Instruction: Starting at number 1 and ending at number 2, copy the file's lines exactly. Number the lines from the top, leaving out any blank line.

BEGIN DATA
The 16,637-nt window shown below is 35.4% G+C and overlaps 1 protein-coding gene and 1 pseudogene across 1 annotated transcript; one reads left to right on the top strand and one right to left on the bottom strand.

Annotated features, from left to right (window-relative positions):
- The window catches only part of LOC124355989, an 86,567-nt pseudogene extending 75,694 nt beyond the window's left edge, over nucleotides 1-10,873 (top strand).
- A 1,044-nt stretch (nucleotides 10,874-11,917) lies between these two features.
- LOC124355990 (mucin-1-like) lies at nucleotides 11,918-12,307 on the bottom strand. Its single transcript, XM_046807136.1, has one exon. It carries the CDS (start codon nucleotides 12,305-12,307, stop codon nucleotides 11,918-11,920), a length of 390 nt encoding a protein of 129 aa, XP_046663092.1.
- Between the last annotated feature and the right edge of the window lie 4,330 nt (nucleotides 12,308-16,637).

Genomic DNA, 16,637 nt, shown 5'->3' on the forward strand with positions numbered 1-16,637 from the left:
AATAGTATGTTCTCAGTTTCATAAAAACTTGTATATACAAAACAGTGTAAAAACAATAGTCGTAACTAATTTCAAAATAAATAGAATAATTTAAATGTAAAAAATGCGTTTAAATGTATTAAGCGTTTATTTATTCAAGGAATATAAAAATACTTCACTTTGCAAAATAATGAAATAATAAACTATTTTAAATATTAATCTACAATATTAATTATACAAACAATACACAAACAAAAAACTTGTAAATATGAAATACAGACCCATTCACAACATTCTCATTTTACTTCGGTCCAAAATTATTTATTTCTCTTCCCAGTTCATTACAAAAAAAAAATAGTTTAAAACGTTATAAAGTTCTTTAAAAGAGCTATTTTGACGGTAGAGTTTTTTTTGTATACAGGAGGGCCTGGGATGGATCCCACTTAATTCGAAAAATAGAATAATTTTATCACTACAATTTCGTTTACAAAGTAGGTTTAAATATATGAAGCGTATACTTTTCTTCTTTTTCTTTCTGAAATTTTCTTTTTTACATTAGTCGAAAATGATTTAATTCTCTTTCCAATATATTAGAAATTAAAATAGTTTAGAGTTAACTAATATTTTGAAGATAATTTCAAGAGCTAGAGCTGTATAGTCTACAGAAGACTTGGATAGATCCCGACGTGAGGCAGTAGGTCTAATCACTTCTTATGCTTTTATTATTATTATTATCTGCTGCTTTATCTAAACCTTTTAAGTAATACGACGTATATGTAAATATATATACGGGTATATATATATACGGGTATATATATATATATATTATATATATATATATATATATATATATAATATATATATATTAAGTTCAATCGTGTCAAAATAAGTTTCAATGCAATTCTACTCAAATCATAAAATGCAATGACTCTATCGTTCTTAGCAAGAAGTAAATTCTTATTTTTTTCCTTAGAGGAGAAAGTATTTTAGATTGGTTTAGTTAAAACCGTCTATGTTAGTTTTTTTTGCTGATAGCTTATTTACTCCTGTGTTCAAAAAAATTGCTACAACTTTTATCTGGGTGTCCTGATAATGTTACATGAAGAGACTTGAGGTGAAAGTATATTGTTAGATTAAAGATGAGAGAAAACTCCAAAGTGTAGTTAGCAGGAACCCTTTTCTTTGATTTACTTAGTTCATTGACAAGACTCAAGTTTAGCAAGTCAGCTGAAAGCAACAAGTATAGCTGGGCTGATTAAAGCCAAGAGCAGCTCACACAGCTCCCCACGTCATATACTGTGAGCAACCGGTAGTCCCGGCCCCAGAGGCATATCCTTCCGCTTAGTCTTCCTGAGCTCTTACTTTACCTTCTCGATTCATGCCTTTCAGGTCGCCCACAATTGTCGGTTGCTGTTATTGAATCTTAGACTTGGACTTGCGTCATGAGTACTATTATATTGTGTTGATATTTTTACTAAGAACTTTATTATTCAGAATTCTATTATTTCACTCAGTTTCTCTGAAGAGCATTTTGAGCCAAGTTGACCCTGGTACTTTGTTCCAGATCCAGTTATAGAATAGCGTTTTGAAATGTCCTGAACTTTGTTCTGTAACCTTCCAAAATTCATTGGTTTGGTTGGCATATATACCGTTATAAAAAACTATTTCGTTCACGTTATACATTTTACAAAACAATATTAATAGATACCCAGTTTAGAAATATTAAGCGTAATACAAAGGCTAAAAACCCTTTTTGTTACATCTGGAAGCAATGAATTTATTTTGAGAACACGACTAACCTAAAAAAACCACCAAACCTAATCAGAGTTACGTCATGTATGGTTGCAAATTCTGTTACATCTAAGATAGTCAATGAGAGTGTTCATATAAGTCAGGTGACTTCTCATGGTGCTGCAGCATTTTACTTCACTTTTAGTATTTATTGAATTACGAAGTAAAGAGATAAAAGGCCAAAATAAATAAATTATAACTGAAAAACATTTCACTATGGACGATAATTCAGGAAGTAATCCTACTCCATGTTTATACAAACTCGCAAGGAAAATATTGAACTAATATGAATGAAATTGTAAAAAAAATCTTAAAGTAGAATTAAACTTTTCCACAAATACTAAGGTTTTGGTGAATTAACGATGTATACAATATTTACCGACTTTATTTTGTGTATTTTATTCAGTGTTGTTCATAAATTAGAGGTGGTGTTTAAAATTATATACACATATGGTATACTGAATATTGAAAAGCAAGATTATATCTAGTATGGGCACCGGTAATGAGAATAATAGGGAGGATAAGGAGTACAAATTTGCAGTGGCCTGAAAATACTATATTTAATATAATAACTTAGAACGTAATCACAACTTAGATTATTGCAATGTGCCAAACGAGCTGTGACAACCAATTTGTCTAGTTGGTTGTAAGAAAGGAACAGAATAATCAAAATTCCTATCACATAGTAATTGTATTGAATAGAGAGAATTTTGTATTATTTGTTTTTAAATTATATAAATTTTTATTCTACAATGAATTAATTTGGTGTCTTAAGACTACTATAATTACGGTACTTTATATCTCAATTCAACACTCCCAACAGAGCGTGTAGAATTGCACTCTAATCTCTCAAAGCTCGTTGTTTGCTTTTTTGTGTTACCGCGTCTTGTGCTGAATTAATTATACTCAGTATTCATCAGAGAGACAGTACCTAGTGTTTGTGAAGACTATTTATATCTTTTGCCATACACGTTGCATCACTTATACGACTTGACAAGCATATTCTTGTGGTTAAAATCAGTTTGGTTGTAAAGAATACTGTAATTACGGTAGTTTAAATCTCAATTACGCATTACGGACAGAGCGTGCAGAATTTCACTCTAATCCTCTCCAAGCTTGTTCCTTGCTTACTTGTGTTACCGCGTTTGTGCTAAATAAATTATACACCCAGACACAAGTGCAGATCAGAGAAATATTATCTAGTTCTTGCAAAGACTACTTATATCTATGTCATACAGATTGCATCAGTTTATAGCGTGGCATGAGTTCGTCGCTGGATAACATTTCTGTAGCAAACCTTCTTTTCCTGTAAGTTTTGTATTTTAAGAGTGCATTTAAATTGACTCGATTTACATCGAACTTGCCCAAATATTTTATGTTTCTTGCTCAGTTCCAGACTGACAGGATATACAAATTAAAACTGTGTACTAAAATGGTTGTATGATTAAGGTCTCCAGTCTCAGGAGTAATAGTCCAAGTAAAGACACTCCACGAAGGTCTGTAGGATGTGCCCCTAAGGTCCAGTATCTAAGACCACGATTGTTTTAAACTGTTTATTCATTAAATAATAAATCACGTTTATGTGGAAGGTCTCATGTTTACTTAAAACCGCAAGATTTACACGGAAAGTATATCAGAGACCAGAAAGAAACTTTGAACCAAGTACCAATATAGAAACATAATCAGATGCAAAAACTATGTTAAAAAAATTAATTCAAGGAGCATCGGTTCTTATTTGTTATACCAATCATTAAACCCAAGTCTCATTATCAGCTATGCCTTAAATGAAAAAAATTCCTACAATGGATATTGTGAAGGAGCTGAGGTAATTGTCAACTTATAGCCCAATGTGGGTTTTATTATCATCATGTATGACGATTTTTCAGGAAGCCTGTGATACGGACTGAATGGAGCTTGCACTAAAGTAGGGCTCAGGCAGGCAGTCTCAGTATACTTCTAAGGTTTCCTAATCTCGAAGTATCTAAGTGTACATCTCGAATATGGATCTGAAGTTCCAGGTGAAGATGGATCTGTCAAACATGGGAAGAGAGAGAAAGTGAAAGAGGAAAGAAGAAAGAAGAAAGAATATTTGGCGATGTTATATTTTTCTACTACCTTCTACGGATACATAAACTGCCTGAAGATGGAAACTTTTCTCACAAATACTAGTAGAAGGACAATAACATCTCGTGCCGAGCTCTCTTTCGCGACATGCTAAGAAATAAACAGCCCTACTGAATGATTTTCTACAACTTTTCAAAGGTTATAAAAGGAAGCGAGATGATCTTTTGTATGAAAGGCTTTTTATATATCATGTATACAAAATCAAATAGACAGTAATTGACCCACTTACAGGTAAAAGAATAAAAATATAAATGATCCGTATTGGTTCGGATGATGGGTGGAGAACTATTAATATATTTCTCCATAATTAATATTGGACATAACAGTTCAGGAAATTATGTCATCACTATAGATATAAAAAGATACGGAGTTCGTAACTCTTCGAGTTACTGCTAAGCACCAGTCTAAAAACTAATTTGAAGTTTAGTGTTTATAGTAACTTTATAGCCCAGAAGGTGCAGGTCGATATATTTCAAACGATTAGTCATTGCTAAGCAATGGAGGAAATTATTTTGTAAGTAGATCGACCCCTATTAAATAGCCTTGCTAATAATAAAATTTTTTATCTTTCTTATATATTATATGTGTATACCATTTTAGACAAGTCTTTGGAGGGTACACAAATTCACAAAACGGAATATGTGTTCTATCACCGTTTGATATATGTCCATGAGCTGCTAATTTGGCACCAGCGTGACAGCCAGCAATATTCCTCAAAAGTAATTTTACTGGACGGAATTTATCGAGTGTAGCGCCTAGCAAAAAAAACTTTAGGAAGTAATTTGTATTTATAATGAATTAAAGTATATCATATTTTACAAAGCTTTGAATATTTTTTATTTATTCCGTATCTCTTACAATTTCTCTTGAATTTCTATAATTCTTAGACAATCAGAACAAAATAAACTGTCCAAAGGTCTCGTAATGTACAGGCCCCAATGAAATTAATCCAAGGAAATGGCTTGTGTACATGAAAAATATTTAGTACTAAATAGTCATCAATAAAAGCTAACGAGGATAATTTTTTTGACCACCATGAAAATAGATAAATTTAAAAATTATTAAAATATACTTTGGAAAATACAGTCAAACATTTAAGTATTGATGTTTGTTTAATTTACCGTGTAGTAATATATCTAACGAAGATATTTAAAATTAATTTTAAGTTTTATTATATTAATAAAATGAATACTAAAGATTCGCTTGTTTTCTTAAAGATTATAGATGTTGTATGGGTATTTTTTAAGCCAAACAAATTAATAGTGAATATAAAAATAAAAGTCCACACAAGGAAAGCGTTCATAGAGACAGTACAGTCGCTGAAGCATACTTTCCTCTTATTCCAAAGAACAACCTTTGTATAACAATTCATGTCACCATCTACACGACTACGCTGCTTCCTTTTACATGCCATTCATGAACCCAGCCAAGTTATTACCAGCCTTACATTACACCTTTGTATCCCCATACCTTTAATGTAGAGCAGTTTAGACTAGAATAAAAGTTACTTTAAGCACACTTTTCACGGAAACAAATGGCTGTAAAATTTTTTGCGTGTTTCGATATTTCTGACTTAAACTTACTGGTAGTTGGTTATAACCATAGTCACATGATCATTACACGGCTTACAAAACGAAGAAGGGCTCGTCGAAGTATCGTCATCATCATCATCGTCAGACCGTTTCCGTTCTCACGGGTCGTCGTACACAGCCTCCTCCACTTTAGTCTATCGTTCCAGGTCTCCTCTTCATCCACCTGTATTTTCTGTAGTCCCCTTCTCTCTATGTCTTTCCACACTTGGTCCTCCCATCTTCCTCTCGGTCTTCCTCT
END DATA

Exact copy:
The 16,637-nt window shown below is 35.4% G+C and overlaps 1 protein-coding gene and 1 pseudogene across 1 annotated transcript; one reads left to right on the top strand and one right to left on the bottom strand.

Annotated features, from left to right (window-relative positions):